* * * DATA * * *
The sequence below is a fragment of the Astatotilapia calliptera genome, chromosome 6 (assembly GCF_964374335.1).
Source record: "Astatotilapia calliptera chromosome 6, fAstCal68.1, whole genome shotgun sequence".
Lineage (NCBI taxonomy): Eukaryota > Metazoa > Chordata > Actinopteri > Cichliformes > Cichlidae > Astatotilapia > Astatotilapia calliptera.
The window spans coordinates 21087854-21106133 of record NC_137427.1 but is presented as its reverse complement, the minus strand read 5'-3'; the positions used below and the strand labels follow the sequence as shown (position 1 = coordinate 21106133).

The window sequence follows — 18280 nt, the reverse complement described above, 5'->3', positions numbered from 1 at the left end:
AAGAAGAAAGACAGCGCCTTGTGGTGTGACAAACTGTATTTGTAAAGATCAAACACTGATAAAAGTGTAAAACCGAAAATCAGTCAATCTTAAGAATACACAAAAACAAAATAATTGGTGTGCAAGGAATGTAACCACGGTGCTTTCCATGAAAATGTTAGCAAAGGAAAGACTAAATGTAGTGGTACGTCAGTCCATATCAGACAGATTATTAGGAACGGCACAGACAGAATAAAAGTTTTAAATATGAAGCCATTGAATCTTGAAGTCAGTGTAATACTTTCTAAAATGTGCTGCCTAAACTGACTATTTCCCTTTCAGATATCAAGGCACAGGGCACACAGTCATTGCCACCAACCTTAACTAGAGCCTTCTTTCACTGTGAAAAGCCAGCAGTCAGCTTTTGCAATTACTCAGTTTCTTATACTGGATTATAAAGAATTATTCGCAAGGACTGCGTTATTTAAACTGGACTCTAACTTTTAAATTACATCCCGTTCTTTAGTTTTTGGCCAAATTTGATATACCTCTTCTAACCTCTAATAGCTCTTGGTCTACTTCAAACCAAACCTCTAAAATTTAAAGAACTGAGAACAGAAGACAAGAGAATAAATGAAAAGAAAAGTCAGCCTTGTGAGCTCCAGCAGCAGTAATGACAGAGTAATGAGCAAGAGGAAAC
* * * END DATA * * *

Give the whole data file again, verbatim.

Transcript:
The sequence below is a fragment of the Astatotilapia calliptera genome, chromosome 6 (assembly GCF_964374335.1).
Source record: "Astatotilapia calliptera chromosome 6, fAstCal68.1, whole genome shotgun sequence".
Lineage (NCBI taxonomy): Eukaryota > Metazoa > Chordata > Actinopteri > Cichliformes > Cichlidae > Astatotilapia > Astatotilapia calliptera.
The window spans coordinates 21087854-21106133 of record NC_137427.1 but is presented as its reverse complement, the minus strand read 5'-3'; the positions used below and the strand labels follow the sequence as shown (position 1 = coordinate 21106133).

The window sequence follows — 18280 nt, the reverse complement described above, 5'->3', positions numbered from 1 at the left end:
AAGAAGAAAGACAGCGCCTTGTGGTGTGACAAACTGTATTTGTAAAGATCAAACACTGATAAAAGTGTAAAACCGAAAATCAGTCAATCTTAAGAATACACAAAAACAAAATAATTGGTGTGCAAGGAATGTAACCACGGTGCTTTCCATGAAAATGTTAGCAAAGGAAAGACTAAATGTAGTGGTACGTCAGTCCATATCAGACAGATTATTAGGAACGGCACAGACAGAATAAAAGTTTTAAATATGAAGCCATTGAATCTTGAAGTCAGTGTAATACTTTCTAAAATGTGCTGCCTAAACTGACTATTTCCCTTTCAGATATCAAGGCACAGGGCACACAGTCATTGCCACCAACCTTAACTAGAGCCTTCTTTCACTGTGAAAAGCCAGCAGTCAGCTTTTGCAATTACTCAGTTTCTTATACTGGATTATAAAGAATTATTCGCAAGGACTGCGTTATTTAAACTGGACTCTAACTTTTAAATTACATCCCGTTCTTTAGTTTTTGGCCAAATTTGATATACCTCTTCTAACCTCTAATAGCTCTTGGTCTACTTCAAACCAAACCTCTAAAATTTAAAGAACTGAGAACAGAAGACAAGAGAATAAATGAAAAGAAAAGTCAGCCTTGTGAGCTCCAGCAGCAGTAATGACAGAGTAATGAGCAAGAGGAAAC